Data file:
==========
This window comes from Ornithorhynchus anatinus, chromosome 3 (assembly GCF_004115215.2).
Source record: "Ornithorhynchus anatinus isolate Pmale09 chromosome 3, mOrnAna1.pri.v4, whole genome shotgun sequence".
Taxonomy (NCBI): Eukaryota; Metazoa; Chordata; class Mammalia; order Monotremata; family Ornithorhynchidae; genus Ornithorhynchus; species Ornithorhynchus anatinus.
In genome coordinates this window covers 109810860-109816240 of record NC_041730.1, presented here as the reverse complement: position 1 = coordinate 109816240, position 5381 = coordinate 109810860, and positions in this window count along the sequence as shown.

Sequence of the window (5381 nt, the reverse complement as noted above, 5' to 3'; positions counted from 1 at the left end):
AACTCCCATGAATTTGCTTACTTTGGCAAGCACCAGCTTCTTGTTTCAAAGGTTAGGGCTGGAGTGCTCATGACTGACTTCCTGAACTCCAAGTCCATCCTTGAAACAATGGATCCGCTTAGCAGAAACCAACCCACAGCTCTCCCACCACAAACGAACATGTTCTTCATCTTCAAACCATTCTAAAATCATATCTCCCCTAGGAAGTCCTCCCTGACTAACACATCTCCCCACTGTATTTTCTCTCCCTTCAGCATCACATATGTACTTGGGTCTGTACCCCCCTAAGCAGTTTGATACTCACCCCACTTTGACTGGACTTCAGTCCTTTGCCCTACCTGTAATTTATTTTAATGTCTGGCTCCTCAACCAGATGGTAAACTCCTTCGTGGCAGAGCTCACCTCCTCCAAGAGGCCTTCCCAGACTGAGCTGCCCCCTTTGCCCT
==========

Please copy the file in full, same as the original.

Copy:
This window comes from Ornithorhynchus anatinus, chromosome 3 (assembly GCF_004115215.2).
Source record: "Ornithorhynchus anatinus isolate Pmale09 chromosome 3, mOrnAna1.pri.v4, whole genome shotgun sequence".
Taxonomy (NCBI): Eukaryota; Metazoa; Chordata; class Mammalia; order Monotremata; family Ornithorhynchidae; genus Ornithorhynchus; species Ornithorhynchus anatinus.
In genome coordinates this window covers 109810860-109816240 of record NC_041730.1, presented here as the reverse complement: position 1 = coordinate 109816240, position 5381 = coordinate 109810860, and positions in this window count along the sequence as shown.

Sequence of the window (5381 nt, the reverse complement as noted above, 5' to 3'; positions counted from 1 at the left end):
AACTCCCATGAATTTGCTTACTTTGGCAAGCACCAGCTTCTTGTTTCAAAGGTTAGGGCTGGAGTGCTCATGACTGACTTCCTGAACTCCAAGTCCATCCTTGAAACAATGGATCCGCTTAGCAGAAACCAACCCACAGCTCTCCCACCACAAACGAACATGTTCTTCATCTTCAAACCATTCTAAAATCATATCTCCCCTAGGAAGTCCTCCCTGACTAACACATCTCCCCACTGTATTTTCTCTCCCTTCAGCATCACATATGTACTTGGGTCTGTACCCCCCTAAGCAGTTTGATACTCACCCCACTTTGACTGGACTTCAGTCCTTTGCCCTACCTGTAATTTATTTTAATGTCTGGCTCCTCAACCAGATGGTAAACTCCTTCGTGGCAGAGCTCACCTCCTCCAAGAGGCCTTCCCAGACTGAGCTGCCCCCTTTGCCCT